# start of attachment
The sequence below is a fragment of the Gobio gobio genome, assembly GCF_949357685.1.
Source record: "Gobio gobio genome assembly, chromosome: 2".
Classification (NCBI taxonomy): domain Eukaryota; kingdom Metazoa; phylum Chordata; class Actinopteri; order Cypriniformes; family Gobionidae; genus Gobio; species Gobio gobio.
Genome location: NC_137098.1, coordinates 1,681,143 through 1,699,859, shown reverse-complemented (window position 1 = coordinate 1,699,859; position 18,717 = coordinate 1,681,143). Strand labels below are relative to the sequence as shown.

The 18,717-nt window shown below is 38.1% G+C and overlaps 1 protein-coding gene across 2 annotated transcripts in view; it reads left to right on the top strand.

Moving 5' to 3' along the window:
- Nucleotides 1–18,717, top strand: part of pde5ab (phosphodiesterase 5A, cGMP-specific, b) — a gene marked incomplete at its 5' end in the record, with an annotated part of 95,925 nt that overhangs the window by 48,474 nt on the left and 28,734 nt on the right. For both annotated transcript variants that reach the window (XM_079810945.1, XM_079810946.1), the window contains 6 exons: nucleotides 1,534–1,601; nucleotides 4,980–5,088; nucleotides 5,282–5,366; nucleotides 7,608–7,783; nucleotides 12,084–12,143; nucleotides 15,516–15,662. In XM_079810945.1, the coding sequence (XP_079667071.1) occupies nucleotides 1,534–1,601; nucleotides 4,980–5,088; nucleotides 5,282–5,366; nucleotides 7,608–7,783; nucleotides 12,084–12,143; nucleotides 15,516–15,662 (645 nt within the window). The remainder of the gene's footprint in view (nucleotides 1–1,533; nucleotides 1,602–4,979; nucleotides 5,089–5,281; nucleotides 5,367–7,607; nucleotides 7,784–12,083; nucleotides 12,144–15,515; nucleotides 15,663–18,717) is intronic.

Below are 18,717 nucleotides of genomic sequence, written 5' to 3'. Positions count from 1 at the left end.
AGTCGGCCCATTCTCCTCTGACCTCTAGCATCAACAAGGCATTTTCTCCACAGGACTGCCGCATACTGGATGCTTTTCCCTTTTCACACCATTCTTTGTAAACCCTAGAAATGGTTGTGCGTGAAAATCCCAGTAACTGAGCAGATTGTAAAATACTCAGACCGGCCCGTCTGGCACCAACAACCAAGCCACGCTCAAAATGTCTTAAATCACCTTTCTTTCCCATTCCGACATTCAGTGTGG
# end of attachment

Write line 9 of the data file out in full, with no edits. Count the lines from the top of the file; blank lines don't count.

AGTCGGCCCATTCTCCTCTGACCTCTAGCATCAACAAGGCATTTTCTCCACAGGACTGCCGCATACTGGATGCTTTTCCCTTTTCACACCATTCTTTGTAAACCCTAGAAATGGTTGTGCGTGAAAATCCCAGTAACTGAGCAGATTGTAAAATACTCAGACCGGCCCGTCTGGCACCAACAACCAAGCCACGCTCAAAATGTCTTAAATCACCTTTCTTTCCCATTCCGACATTCAGTGTGG